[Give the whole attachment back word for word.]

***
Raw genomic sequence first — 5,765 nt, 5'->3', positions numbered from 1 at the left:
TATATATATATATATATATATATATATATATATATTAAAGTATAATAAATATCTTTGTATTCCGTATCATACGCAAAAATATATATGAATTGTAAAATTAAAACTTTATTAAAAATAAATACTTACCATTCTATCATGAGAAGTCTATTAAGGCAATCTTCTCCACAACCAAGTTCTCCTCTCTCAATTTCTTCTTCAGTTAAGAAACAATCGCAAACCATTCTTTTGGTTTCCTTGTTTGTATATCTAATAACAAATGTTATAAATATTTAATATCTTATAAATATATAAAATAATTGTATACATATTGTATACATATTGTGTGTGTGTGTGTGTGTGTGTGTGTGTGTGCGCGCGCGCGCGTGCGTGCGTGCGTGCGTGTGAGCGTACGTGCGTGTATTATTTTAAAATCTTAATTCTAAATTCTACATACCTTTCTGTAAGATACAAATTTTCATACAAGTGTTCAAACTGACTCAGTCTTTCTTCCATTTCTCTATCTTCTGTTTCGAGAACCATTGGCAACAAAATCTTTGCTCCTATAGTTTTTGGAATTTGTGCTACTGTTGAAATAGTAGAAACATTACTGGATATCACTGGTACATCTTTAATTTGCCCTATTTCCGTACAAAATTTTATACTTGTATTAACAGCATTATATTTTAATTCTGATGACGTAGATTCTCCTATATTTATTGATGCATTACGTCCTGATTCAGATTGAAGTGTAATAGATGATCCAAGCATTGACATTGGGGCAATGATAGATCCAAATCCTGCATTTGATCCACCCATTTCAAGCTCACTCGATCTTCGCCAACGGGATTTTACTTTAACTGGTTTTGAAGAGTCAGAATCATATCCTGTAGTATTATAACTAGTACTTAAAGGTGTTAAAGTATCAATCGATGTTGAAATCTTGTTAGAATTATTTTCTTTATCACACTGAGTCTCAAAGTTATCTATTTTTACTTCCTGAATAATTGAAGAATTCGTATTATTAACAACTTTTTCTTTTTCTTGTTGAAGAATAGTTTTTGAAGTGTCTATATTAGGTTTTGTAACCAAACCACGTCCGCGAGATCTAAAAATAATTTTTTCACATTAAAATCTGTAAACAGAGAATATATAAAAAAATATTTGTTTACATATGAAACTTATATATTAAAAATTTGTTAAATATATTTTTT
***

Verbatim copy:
Raw genomic sequence first — 5,765 nt, 5'->3', positions numbered from 1 at the left:
TATATATATATATATATATATATATATATATATATTAAAGTATAATAAATATCTTTGTATTCCGTATCATACGCAAAAATATATATGAATTGTAAAATTAAAACTTTATTAAAAATAAATACTTACCATTCTATCATGAGAAGTCTATTAAGGCAATCTTCTCCACAACCAAGTTCTCCTCTCTCAATTTCTTCTTCAGTTAAGAAACAATCGCAAACCATTCTTTTGGTTTCCTTGTTTGTATATCTAATAACAAATGTTATAAATATTTAATATCTTATAAATATATAAAATAATTGTATACATATTGTATACATATTGTGTGTGTGTGTGTGTGTGTGTGTGTGTGTGCGCGCGCGCGCGTGCGTGCGTGCGTGCGTGTGAGCGTACGTGCGTGTATTATTTTAAAATCTTAATTCTAAATTCTACATACCTTTCTGTAAGATACAAATTTTCATACAAGTGTTCAAACTGACTCAGTCTTTCTTCCATTTCTCTATCTTCTGTTTCGAGAACCATTGGCAACAAAATCTTTGCTCCTATAGTTTTTGGAATTTGTGCTACTGTTGAAATAGTAGAAACATTACTGGATATCACTGGTACATCTTTAATTTGCCCTATTTCCGTACAAAATTTTATACTTGTATTAACAGCATTATATTTTAATTCTGATGACGTAGATTCTCCTATATTTATTGATGCATTACGTCCTGATTCAGATTGAAGTGTAATAGATGATCCAAGCATTGACATTGGGGCAATGATAGATCCAAATCCTGCATTTGATCCACCCATTTCAAGCTCACTCGATCTTCGCCAACGGGATTTTACTTTAACTGGTTTTGAAGAGTCAGAATCATATCCTGTAGTATTATAACTAGTACTTAAAGGTGTTAAAGTATCAATCGATGTTGAAATCTTGTTAGAATTATTTTCTTTATCACACTGAGTCTCAAAGTTATCTATTTTTACTTCCTGAATAATTGAAGAATTCGTATTATTAACAACTTTTTCTTTTTCTTGTTGAAGAATAGTTTTTGAAGTGTCTATATTAGGTTTTGTAACCAAACCACGTCCGCGAGATCTAAAAATAATTTTTTCACATTAAAATCTGTAAACAGAGAATATATAAAAAAATATTTGTTTACATATGAAACTTATATATTAAAAATTTGTTAAATATATTTTTT